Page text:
The Definitive Guide to FON and BT WiFi

April 6, 2014 • Posted by Adam @ MotorhomeWiFi in Blog, Tips & Tricks  

What is FON?images

FON is the largest network of public WiFi hotspots in Europe, with over 12 million hotspots. There is no charge to access them and no limits once connected, provided you are a member of the FON network.

Where are the hotspots?


France and the UK are the most popular locations to find a hotspot

There are nearly 13 million FON hotspots in total. The most common countries to find a FON hotspot is United Kingdom (BT – 5 million), France (SFR – 4 million), Belgium (Belacom – 700,000) and Portugal (ZON – 500,000). Other prominent countries include the Netherlands, Poland and as of February 2014 Greece. To see a full list of hotspots, visit

The hotspots are usually located in residential locations, since FON partners with domestic telecoms providers in many countries. This means that if you are parked on an aire in France and are in sight of a residential area, it is likely that someone has SFR as their provider and thus their router is broadcasting a public access FON hotspot.

In the UK it’s often the case that campsites are situated in more rural areas and so the availability of FON hotspots in these areas might be limited. You are more likely to find a FON hotspot at somewhere like a Brit Stop, overnight parking location or perhaps a CL or wild camping.

How useful is it in practice?


iBoost External Antenna

Since everyones camping style varies, everyone has a different story to tell about FON. One limitation of the FON system when used from within a motorhome is that you are likely to be several hundred meters away from a hotspot and that depending on where the hotspot is located in somebody’s home will also effect how far outside it can be received.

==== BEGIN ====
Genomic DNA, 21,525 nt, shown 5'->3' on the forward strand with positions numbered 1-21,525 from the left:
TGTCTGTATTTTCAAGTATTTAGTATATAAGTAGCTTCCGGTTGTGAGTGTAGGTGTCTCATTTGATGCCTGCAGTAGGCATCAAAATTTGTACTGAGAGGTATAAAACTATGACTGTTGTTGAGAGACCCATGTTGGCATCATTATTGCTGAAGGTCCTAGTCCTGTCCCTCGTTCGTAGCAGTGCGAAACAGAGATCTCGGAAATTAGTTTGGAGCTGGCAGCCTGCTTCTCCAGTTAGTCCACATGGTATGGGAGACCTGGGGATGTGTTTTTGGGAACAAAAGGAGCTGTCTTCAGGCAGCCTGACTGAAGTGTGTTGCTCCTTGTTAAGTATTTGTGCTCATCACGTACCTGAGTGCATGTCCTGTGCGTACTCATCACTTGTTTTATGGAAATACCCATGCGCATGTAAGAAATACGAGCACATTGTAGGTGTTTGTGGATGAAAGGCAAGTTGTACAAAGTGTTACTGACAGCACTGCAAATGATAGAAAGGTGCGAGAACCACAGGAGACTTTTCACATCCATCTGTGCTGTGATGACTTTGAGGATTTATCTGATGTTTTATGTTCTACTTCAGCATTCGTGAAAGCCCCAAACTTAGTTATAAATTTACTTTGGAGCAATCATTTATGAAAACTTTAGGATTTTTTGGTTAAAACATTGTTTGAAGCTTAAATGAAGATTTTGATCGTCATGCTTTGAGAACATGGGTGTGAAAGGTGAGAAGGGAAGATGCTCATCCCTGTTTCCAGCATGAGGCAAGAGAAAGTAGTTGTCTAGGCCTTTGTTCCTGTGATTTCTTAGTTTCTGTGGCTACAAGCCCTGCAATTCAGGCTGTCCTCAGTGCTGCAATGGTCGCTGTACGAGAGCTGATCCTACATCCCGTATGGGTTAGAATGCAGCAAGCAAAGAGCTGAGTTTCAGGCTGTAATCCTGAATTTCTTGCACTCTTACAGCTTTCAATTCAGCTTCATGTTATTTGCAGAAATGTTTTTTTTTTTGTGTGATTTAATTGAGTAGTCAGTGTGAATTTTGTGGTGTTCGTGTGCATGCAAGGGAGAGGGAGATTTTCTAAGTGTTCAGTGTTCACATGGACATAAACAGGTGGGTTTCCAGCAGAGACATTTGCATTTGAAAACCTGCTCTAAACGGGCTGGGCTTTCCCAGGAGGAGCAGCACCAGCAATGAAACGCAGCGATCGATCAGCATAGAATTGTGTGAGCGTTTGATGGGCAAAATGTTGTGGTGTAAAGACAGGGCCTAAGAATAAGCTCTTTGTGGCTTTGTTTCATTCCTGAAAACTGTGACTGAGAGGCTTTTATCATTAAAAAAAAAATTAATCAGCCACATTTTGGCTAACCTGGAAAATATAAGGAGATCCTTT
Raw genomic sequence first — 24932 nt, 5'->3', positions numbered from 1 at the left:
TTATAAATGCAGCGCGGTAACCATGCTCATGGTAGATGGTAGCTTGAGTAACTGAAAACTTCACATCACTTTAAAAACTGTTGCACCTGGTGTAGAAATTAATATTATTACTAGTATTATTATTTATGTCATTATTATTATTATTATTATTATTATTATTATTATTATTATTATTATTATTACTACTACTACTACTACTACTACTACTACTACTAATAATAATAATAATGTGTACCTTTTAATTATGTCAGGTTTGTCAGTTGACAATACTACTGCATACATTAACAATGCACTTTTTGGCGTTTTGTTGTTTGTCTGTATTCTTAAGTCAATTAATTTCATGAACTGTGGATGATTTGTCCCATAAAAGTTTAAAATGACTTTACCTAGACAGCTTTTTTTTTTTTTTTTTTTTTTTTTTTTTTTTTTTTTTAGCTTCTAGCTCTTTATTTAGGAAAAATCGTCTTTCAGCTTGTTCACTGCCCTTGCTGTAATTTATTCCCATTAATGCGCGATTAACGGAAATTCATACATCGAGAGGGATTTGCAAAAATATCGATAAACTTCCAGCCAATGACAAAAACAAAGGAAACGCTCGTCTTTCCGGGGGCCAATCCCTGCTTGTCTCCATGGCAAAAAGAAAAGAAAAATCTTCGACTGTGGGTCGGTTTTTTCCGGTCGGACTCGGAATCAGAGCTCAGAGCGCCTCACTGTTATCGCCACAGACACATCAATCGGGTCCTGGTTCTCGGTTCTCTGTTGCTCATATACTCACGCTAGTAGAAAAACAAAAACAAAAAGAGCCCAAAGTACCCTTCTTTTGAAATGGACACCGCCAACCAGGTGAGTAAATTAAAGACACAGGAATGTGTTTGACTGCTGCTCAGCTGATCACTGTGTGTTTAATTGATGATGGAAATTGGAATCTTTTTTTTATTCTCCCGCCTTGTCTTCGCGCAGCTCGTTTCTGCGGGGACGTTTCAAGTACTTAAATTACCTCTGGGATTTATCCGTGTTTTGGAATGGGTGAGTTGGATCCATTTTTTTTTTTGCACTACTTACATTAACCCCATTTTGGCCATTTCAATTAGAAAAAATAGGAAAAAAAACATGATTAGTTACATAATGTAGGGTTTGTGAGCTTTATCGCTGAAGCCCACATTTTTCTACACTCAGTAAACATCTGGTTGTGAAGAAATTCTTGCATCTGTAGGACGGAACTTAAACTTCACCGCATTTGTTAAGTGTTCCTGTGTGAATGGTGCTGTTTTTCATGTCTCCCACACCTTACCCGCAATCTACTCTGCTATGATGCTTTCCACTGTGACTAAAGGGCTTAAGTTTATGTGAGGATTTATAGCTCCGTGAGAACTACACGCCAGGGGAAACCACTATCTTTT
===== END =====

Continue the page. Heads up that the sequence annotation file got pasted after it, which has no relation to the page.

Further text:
An externally mounted WiFi antenna can greatly increase the range that a FON connection is accessible by upto 10x more than your device might be able to receive on its own. The most popular WiFi booster for use with FON is the iBoost Directional System because of it’s better range for reaching weak signals and in addition it allows you to use multiple devices from a single hotspot – since you can only log in once with one device at any one hotspot.

How do I become a member to get free access?

While you can buy access by the hour, this is expensive and unnecessary. In its free form, FON works like a co-operative; by broadcasting a FON hotspot at home for other FON members to use, you in return gain access to all other FON hotspots in the network. This does mean that technically you must keep your home internet connection active when you are away in order to participate, some people have reported being able to do so despite turning their equipment off it would be best to leave it on if you can. There are two ways in which you can gain free access;

Option 1: As BT Broadband Customer

BT Home Hub

If you are a BT Broadband Customer who is using their BT Home Hub router then it is likely that you are already opted in to FON. In this case your username and associated password also forms your FON login credentials. When at home, you as the paying customer always have priority over your own internet connection and a FON user using your hub would utilise any spare capacity and would not count towards your monthly allowance, if applicable.

It has been reported by some people that while their BT/FON logins worked on the BT network in the UK, they failed when they tried to get them to work abroad. It is worthwhile following this to confirm your status and to ensure you details have been passed over to FON for use abroad:

1.) Opt out of FON / BT WiFi using the link below. Once completed, log out of your account:

2.) Wait for 24 hours and then visit the URL below to ‘Opt in’ to FON / BT WiFi again: (not the end is index rather than status above).

If you are still struggling to connect after following the above, contact FON directly (click) with your address and ask if your account has been cleared for access. If not, speak to BT with regards to making sure that this is done.

Option 2: Purchase a FON Box

As of November 2015 FON no longer sell the Fonera box and so at present the only way to become part of the FON scheme would be to move your home broadband provider to one of the partner networks (BT in the UK, SFR in France).

FON have said in a statement to Motorhome WiFi:  “We confirm that the Fonera is no longer available . It will not affect the free roaming privileges from the Foneras owners account. Right now we have no plans to expire this benefit. ”

Some mobile phone networks give you access to ‘BT WiFi’ (such as O2 or Vodafone) but this does not include ‘FON’.